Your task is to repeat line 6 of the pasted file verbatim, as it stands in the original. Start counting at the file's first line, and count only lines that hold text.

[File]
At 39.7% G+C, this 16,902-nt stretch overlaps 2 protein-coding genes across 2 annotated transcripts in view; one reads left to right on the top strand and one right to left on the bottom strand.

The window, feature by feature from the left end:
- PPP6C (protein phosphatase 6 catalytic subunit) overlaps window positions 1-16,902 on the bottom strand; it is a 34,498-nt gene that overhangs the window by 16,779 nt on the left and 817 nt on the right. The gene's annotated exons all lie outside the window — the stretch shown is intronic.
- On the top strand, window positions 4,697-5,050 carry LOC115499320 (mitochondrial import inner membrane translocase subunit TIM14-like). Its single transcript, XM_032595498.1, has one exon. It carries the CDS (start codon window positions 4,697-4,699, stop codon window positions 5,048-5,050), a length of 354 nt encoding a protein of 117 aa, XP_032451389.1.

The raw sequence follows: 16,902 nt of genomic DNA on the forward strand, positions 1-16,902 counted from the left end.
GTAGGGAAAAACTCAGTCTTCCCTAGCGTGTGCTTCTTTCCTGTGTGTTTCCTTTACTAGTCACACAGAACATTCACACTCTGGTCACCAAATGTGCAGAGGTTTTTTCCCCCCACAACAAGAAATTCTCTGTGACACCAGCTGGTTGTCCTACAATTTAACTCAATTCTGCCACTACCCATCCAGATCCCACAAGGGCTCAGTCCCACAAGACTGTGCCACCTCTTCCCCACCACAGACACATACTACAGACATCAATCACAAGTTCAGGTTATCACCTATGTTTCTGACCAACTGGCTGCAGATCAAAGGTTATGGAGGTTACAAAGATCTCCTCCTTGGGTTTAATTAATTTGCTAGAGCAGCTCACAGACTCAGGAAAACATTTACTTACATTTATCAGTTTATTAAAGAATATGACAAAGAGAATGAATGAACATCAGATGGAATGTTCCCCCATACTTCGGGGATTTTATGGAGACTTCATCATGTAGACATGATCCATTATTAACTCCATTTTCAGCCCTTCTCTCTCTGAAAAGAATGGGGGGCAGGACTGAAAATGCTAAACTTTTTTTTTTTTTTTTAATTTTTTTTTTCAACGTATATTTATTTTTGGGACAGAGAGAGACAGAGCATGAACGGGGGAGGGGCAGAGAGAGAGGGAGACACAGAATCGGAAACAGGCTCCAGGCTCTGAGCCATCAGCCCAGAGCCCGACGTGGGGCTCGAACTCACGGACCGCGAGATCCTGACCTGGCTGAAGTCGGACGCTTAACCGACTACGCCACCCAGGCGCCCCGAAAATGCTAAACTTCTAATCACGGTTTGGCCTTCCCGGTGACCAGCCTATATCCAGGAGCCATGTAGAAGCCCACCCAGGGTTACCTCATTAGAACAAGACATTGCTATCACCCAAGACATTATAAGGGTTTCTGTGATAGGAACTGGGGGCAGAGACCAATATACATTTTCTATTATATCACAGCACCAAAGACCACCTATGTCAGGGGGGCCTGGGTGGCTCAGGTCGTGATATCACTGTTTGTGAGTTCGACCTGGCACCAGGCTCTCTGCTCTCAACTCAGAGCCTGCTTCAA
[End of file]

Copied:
GTAGGGAAAAACTCAGTCTTCCCTAGCGTGTGCTTCTTTCCTGTGTGTTTCCTTTACTAGTCACACAGAACATTCACACTCTGGTCACCAAATGTGCAGAGGTTTTTTCCCCCCACAACAAGAAATTCTCTGTGACACCAGCTGGTTGTCCTACAATTTAACTCAATTCTGCCACTACCCATCCAGATCCCACAAGGGCTCAGTCCCACAAGACTGTGCCACCTCTTCCCCACCACAGACACATACTACAGACATCAATCACAAGTTCAGGTTATCACCTATGTTTCTGACCAACTGGCTGCAGATCAAAGGTTATGGAGGTTACAAAGATCTCCTCCTTGGGTTTAATTAATTTGCTAGAGCAGCTCACAGACTCAGGAAAACATTTACTTACATTTATCAGTTTATTAAAGAATATGACAAAGAGAATGAATGAACATCAGATGGAATGTTCCCCCATACTTCGGGGATTTTATGGAGACTTCATCATGTAGACATGATCCATTATTAACTCCATTTTCAGCCCTTCTCTCTCTGAAAAGAATGGGGGGCAGGACTGAAAATGCTAAACTTTTTTTTTTTTTTTTAATTTTTTTTTTCAACGTATATTTATTTTTGGGACAGAGAGAGACAGAGCATGAACGGGGGAGGGGCAGAGAGAGAGGGAGACACAGAATCGGAAACAGGCTCCAGGCTCTGAGCCATCAGCCCAGAGCCCGACGTGGGGCTCGAACTCACGGACCGCGAGATCCTGACCTGGCTGAAGTCGGACGCTTAACCGACTACGCCACCCAGGCGCCCCGAAAATGCTAAACTTCTAATCACGGTTTGGCCTTCCCGGTGACCAGCCTATATCCAGGAGCCATGTAGAAGCCCACCCAGGGTTACCTCATTAGAACAAGACATTGCTATCACCCAAGACATTATAAGGGTTTCTGTGATAGGAACTGGGGGCAGAGACCAATATACATTTTCTATTATATCACAGCACCAAAGACCACCTATGTCAGGGGGGCCTGGGTGGCTCAGGTCGTGATATCACTGTTTGTGAGTTCGACCTGGCACCAGGCTCTCTGCTCTCAACTCAGAGCCTGCTTCAA